I started looking at how I wanted to feel: to have my authentic self-be truly seen and heard, to feel genuinely connected to others, to feel deeply grounded. When I took those feelings and lined them up with my important relationships and role as a CEO of a nonprofit, the soul goals seemed far from the reality of my titles. So, within that one year, I dropped the title of wife and CEO and became a single mom and small business owner. I found my clarity and I found my courage.
Mary Ellen Ball Consulting Services – what should we know? What do you guys do best? What sets you apart from the competition?
I am really proud of the work I have done as a consultant to area nonprofits. It’s been such a thrill to learn so many new things and partner with dynamic people that are really making our communities thrive. I am able to feel connected to so many different missions. The passion these folks have is contagious and I end my days feeling knowing that there is so much good in this world.
But what I am most proud of is launching the WE Mentor initiative. I have had this idea rolling around in my head for 2 years and couldn’t find the time/courage/insert excuse to get up and start it. I knew I wanted to figure out a way to connect awesome women to other awesome women. It felt simple and overwhelmingly complicated. I constantly found myself in situations where women were asking me for help connecting with others or sharing their personal frustrations with not being able to grow in their careers.
On the flip side, I was overwhelmed with the love and support I had shown to me when I dumped my life out and started over. I had countless coffees and lunches, women reaching out and giving me space to brainstorm. Giving me words when I didn’t know any. Many of these women were ahead of me in age, experience and life and gently (and sometimes not so gently) offered much-needed advice. They were my mentors, like Lynn was 17 years ago.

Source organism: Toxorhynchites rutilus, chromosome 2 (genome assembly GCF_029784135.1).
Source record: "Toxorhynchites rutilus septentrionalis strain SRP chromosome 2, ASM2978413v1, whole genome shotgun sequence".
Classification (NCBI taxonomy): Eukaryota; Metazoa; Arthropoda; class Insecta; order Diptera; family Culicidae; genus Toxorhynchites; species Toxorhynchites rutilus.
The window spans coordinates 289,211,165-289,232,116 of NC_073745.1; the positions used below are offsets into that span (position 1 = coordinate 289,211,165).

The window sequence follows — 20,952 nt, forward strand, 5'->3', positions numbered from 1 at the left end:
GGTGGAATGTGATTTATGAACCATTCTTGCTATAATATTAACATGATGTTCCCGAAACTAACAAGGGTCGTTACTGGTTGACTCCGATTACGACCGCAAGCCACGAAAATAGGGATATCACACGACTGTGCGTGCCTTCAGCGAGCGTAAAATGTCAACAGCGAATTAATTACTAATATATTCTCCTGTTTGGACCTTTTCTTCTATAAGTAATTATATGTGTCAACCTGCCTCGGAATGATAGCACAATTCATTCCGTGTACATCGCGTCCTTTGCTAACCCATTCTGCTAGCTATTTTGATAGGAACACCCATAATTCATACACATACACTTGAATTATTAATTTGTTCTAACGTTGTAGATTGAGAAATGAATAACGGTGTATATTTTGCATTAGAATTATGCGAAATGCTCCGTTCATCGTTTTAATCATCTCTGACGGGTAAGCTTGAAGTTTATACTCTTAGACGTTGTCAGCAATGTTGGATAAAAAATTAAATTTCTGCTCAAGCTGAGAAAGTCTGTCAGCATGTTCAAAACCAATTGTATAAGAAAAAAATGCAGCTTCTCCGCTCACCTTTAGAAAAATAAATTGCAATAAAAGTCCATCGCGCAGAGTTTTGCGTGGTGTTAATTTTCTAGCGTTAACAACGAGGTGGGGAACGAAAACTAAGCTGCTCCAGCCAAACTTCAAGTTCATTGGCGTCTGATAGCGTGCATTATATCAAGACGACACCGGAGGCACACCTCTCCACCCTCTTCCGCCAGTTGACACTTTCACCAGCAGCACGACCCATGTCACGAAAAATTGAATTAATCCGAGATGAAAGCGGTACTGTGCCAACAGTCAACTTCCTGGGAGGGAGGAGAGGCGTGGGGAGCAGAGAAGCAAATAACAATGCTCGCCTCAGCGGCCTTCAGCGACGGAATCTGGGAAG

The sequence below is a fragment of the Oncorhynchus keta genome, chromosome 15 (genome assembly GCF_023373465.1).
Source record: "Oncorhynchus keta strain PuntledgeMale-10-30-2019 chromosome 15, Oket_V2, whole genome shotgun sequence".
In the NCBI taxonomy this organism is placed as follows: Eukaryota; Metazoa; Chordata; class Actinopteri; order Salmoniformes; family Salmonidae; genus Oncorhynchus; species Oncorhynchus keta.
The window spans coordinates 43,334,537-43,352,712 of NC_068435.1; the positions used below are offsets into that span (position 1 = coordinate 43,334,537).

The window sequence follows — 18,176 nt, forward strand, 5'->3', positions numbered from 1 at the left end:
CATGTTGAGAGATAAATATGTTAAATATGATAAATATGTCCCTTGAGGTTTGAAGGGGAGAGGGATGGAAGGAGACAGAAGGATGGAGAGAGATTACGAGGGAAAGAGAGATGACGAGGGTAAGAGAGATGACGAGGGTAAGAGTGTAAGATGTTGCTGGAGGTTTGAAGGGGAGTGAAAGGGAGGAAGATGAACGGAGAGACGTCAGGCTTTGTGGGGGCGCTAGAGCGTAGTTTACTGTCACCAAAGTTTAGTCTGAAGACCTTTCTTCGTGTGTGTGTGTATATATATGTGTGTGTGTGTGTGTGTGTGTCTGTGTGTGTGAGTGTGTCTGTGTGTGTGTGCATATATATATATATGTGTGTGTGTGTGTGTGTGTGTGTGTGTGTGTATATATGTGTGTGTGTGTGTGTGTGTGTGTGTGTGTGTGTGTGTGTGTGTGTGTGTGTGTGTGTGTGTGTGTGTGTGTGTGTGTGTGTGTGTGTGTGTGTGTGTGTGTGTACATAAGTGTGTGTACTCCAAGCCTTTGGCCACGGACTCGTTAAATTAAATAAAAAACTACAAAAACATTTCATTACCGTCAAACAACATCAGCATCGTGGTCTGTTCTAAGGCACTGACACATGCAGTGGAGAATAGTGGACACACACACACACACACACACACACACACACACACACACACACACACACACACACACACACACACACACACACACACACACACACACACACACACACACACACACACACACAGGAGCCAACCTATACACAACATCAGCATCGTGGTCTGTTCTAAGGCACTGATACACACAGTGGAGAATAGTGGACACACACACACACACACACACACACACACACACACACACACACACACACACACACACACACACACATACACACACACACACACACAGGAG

And I had and have overwhelming gratitude for their presence in my life. I was a young CEO and there were a lot of younger women that worked in my organization.
Watching them struggle with the same issues I struggled with inspired me to use my role as a leader to start speaking out more and making changes in policies at the top. I also had some experiences with women that weren’t so kind, and those shook me. I had a woman that worked for me watch me assertively speak up in a public meeting with confidence and later told me that I was “too much” and maybe I was “hormonal”.
These comments happened more than I would like to admit and they sting so much more when it’s a woman. There is this thing that happens when women feel the scarcity of opportunity. And that has to stop.
I am launching the first WE Mentor event on Thursday, April 26, 2018. We will have storytellers and artist share how they “found their brave” and what that means to them. I am having women complete a short survey prior to our event so I can facilitate groups that may benefit from knowing each other. My dream to match women in groups of three: entry-level, middle career and end/retired stage. Letting them connect and watch the magic of connection. The wisdom that could be shared both from the top down and the bottom up and all around, it feels like common sense.
Honestly, I am terrified. I am not 100% sure of how this night will look if people will show up and if they will get something out of it. But. I am clear on what I want and I am working on the courage part. I hope to form an advisory committee to help me move this forward. I foresee one more storytelling event and an all-day women’s conference in October. Not a fashion or shoe event, but a day of really robust offerings such as how to financially prepare for divorce and how to take up space in a meeting.
How to move your body in ways that feel powerful and how to start your own business. Eventfully I would love to see a women-owned business searchable database so it was easy to support each other with our wallets.
- Website: https://www.maryellenball.com/
- Phone: 773-531-6963
- Email: firstname.lastname@example.org